According to an article published by Business Insider, Dutch bank ING recently published a study suggesting that bitcoin mining consumes too much electricity. The report claims that a single bitcoin transaction consumes as much electricity as a house in a whole month, and compares it to the amount of electricity traditional electronic payment methods consume per transaction.
In the piece, ING senior economist Teunis Brosens explains that bitcoin’s power usage is so high because it is necessary to make transaction verification a costly business, in order to make fraudulent transactions costly to those who seek to misuse bitcoin, adding that verifying transactions takes “a lot of processing power and thus electricity.”
Brosens went on to compare the consumption to that of his home in the Netherlands. He stated:
This number needs some context. 200kWh is enough to run over 200 washing cycles. In fact, it’s enough to run my entire home over four weeks, which consumes about 45 kWh per week costing €39 of electricity (at current Dutch consumer prices)
According to ING’s study, bitcoin consumes an exponentially larger amount of electricity than traditional electronic payment methods such as Visa. Per a chart published on Business Insider, Visa takes about 0.01 kWh (10 Wh) per transaction, while bitcoin takes 200 kWh.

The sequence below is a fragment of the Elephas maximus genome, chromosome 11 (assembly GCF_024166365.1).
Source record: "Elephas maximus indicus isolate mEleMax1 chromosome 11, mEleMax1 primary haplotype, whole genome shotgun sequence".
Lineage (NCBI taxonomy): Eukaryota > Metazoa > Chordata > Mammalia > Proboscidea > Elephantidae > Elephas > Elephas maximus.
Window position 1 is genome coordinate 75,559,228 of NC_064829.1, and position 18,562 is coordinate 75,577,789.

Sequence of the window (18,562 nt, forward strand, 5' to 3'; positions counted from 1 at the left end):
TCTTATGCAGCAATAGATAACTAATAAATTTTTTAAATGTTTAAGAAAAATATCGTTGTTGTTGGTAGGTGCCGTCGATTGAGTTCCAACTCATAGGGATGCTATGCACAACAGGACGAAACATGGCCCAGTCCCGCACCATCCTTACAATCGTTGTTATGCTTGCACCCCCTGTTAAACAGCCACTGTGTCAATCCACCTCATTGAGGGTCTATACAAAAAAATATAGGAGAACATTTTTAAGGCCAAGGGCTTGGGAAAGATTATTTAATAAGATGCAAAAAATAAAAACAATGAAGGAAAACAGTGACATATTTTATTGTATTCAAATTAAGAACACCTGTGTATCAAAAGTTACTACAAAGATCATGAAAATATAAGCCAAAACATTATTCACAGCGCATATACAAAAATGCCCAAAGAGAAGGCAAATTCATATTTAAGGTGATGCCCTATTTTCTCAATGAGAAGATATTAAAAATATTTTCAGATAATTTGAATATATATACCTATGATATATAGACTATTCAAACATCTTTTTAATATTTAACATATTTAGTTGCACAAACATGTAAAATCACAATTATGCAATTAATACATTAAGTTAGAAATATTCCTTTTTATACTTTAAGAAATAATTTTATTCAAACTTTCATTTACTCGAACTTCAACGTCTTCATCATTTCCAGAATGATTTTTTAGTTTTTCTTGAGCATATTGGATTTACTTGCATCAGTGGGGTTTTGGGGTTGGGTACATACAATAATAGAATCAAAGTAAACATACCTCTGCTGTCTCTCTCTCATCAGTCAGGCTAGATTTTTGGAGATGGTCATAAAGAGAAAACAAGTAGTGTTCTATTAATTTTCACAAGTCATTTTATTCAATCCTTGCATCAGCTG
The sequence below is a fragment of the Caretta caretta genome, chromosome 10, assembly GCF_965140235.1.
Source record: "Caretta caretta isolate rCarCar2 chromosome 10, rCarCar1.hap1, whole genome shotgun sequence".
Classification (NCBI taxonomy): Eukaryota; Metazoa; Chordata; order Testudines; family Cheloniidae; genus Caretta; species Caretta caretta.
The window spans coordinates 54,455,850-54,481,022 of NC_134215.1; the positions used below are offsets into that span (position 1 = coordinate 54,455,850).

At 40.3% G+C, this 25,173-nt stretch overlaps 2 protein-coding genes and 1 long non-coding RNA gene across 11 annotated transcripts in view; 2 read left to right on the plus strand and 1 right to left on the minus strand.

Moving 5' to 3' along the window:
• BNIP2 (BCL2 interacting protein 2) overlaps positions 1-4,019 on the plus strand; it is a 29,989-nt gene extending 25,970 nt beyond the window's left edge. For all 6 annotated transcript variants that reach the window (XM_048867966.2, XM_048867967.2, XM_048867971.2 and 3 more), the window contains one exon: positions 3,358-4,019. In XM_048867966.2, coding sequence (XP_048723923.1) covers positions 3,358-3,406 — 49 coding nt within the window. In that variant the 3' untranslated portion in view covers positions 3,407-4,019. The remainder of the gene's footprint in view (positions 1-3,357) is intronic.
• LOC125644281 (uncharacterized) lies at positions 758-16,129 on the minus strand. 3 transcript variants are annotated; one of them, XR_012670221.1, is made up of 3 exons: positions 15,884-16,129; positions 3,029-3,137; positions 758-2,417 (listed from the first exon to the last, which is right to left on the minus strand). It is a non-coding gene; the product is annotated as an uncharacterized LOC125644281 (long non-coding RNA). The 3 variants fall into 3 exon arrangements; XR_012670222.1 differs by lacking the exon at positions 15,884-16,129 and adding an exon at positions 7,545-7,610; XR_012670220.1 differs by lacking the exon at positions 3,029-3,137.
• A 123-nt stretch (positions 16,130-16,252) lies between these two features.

Things aren’t that simple
The Dutch Bank’s piece isn’t completely accurate, and neglects a few factors that could easily solve the problem in the future. For one, according to a blog post published by Webonanza in 2015, banks consume more energy than bitcoin miners if we take into account what it takes to run their systems.
The blog post points out that the top 20 U.S. banks consumed 2628 MW, while the bitcoin network only consumed 246 MW at the time of the article. It reads:
So the top 20 US banks’ offices alone consumes 2628 MW. One may argue on what value, if any, these organizations provide to the citizens of the world for this energy consumption (and carbon footprint), especially considering the bailouts. And they are only open for a few hours per day, on ‘bank days’.
Moreover, in 2016, BBC revealed that 70% of the bitcoin hashrate was based in China, a country in which the vast majority of electricity is produced by burning coal. This creates a huge carbon footprint but, as Andreas Antonopoulos once stated, Chinese miners are simply turning the electricity they produce into money, turning bitcoin into a type of “energy storage mechanism.”
Finally, bitcoin miners compete with each other and are incentivized to cut costs as much as possible to remain profitable. In the long run, miners might turn to renewable energy sources to make sure they can stay afloat. HydroMiner, a Vienna-based cryptocurrency mining company, is using hydropower to cut down electricity costs, for example.
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